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'Snow' by Orhan Pamuk

(13 Posts)
donnie Wed 10-Sep-08 22:32:53

I am reading this at the moment. It is very interesting but I am finding it quite hard work, perhaps because it's a translation. Anyway I am around half way through and I just wondered if anyone else has read it.

TheInvisibleHand Thu 11-Sep-08 17:35:09

I read it - also found it hard work I'm afraid, but less so than My Name is Red which is the other one of his I read. My gut feeling is that it was the translation that was the problem - both books were kind of interesting, but the prose was clunky.

CoteDAzur Thu 11-Sep-08 17:39:29

I previously wrote quite a bit 'Snow' which might help with some translation problems & cultural issues that were not really explained.

I'll see if I can find it.

Lilymaid Thu 11-Sep-08 17:41:34

I've read My Name is Red. Hard work but interesting - not sure whether I followed it all, though.

CoteDAzur Thu 11-Sep-08 17:42:03

[ Here]]. I read it in Turkish original, btw.

Orhan Pamuk writes beautifully. It's a shame the translation wasn't so good.

CoteDAzur Thu 11-Sep-08 17:42:31

Here, rather.

regularlyoverwhelmed Thu 11-Sep-08 17:43:29

I read it - also found it hard work but well worth it

couldn't manage "my name is red" but absolutely plan to return to it when I can give it some proper attention

I've also read "the white castle" and one other I can't remember now and really enjoyed them. tbh think the difficulties may come from a combination of translation issues and just a different way of writing, different concerns etc coming from such a different culture.

I would rate Snow as one of my favourite books I think.

Keep going, if you are enjoying so far I think you will find it worthwhile

CoteDAzur Thu 11-Sep-08 17:52:00

regularly - If you liked those books, I heartily recommend "Black Book", which I personally feel is Pamuk's best book.

"The New Life" is also quite good (I thought, when I read it in my early 20s). Very easy to read and dream-like in parts.

"Snow" deals with issues that are specific to Turkey and uses references to current affairs of the country, so I am quite surprised that it has found such a following in translation.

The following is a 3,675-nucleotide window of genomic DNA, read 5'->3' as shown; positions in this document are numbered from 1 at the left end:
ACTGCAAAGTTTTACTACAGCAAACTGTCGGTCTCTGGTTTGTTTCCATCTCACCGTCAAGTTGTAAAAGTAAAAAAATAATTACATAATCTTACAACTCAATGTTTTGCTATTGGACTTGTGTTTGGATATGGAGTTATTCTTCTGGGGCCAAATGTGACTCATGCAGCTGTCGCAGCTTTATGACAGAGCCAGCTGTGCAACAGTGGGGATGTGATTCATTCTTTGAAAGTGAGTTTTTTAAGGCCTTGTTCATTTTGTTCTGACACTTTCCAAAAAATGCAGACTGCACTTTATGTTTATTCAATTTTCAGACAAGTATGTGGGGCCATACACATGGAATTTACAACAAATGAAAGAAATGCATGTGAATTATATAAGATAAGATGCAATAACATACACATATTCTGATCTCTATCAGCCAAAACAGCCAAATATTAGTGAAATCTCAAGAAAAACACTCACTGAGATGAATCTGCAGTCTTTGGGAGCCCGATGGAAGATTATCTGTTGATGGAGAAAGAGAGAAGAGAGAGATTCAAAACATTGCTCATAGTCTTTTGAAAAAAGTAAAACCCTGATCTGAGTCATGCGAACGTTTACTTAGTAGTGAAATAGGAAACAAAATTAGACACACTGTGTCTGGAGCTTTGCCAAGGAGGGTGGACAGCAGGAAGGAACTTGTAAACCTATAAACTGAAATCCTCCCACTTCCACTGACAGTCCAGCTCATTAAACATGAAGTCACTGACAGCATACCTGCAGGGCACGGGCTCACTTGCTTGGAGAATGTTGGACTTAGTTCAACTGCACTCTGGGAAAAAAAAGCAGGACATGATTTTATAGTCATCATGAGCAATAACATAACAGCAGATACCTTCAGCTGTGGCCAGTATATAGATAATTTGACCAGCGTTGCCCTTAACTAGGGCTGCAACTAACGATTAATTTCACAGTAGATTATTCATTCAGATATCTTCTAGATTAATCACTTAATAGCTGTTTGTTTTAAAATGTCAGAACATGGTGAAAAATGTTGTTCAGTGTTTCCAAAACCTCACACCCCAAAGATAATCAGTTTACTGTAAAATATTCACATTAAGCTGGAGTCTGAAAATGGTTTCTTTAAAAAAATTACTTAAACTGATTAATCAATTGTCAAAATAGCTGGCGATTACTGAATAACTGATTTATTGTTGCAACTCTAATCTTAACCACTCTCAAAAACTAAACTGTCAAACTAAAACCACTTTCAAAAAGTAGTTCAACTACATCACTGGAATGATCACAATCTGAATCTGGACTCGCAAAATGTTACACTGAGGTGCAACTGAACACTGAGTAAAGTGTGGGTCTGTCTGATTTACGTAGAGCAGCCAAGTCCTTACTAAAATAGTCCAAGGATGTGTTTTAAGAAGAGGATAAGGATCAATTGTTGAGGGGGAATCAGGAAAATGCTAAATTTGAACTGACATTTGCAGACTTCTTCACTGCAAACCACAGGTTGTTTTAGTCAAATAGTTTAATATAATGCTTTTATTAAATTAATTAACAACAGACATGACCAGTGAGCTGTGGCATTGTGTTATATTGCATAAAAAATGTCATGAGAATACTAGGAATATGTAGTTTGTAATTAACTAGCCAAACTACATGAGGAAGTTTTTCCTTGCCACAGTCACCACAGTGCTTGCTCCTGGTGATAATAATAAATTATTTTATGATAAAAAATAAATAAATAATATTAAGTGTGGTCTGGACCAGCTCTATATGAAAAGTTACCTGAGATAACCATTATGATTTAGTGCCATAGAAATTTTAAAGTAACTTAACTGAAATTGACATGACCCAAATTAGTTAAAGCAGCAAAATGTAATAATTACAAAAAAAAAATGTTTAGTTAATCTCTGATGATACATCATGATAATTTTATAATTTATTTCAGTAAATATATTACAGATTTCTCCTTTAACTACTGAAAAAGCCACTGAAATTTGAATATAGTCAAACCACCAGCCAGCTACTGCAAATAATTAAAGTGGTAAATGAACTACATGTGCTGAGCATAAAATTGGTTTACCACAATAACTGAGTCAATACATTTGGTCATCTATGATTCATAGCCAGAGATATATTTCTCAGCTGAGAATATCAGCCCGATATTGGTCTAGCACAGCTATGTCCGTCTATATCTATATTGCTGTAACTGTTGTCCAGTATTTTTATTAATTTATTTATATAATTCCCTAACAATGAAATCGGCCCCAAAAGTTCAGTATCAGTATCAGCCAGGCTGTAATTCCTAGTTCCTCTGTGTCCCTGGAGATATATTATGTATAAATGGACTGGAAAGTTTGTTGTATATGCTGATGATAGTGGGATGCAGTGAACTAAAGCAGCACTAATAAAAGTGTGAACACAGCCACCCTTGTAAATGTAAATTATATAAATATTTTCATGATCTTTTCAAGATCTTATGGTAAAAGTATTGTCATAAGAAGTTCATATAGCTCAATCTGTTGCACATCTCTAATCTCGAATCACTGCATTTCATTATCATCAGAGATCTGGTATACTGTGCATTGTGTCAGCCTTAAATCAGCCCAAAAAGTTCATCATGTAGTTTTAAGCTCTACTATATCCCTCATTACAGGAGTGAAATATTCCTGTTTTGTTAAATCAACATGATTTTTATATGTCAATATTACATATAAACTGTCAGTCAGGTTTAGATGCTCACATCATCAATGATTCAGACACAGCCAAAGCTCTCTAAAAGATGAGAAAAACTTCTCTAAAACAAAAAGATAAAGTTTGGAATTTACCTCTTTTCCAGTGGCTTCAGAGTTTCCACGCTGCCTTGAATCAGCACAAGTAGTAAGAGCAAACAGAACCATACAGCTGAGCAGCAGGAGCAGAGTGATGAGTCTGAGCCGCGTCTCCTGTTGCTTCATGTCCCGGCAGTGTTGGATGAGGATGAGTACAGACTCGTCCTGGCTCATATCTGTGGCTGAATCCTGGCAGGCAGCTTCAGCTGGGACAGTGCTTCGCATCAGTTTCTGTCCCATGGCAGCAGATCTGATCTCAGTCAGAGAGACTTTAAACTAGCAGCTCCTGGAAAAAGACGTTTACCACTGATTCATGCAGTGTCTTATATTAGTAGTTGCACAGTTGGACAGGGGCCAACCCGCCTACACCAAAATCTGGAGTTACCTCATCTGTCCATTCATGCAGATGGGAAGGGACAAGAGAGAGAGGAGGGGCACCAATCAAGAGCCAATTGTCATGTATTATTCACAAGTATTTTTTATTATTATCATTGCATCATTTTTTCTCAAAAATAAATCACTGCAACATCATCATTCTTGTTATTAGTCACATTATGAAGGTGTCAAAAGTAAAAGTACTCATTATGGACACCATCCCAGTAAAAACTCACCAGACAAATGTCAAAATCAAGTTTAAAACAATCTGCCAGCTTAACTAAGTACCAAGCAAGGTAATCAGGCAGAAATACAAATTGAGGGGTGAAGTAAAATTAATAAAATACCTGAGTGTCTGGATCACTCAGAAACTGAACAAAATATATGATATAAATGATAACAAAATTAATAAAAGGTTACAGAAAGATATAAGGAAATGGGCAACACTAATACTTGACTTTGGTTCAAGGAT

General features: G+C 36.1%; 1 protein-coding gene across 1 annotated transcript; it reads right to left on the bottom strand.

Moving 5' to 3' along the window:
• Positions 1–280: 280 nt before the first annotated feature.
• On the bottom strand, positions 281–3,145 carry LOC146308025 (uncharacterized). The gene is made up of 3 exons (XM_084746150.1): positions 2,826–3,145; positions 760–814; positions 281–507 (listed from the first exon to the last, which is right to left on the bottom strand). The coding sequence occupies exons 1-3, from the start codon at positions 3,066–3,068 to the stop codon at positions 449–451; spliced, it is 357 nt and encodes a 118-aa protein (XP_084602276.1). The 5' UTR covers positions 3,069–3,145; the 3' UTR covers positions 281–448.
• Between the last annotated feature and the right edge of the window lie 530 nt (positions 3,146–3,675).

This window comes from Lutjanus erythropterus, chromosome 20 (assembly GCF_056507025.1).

regularlyoverwhelmed Thu 11-Sep-08 18:21:04

CdA - will look those ones up, thakns for recommendation

I think one of the reasons I liked Snow so much was that it was very specific to Turkey, and the recent history etc, which hitherto I'd known nothing much about. So as well as really enjoying the writing (bastardised as it may have been in translation) I enjoyed finding out about those issues...although am fairly sure (having read your input on the other thread) that most of it probably went over my head

he writes in an almost allegorical way (I think that's what I mean at least), which I find inviting as it is so different to how a lot of western writers approach thing, but quite difficult possibly because I am so unused to it

TheInvisibleHand Thu 11-Sep-08 18:29:54

CoteDAzur - having read your post on the other thread, I can see how the nature of Pamuk's writing means so much gets lost in translation. I'm sure that's true for most things, but there are definitely some books that suffer more than other.

Chaotica Thu 11-Sep-08 18:35:53

I loved My Name is red and Black Book - but get the new translation of the latter (even as a non-turkish speaker I could tell that the one I read was laughably bad). Snow is sitting on my bookshelf for when I don't have two kids under 2.5 (and a 300 page book on metaphysics to review by next week shock)

CoteDAzur Thu 11-Sep-08 20:31:34

Orhan Pamuk published a new book, by the way. It's called "Museum of Innocence" and is currently sitting on my desk, waiting for me to finish "The End of Mr Y" smile

regularlyoverwhelmed Thu 11-Sep-08 22:51:26

will look out for that - thanks smile

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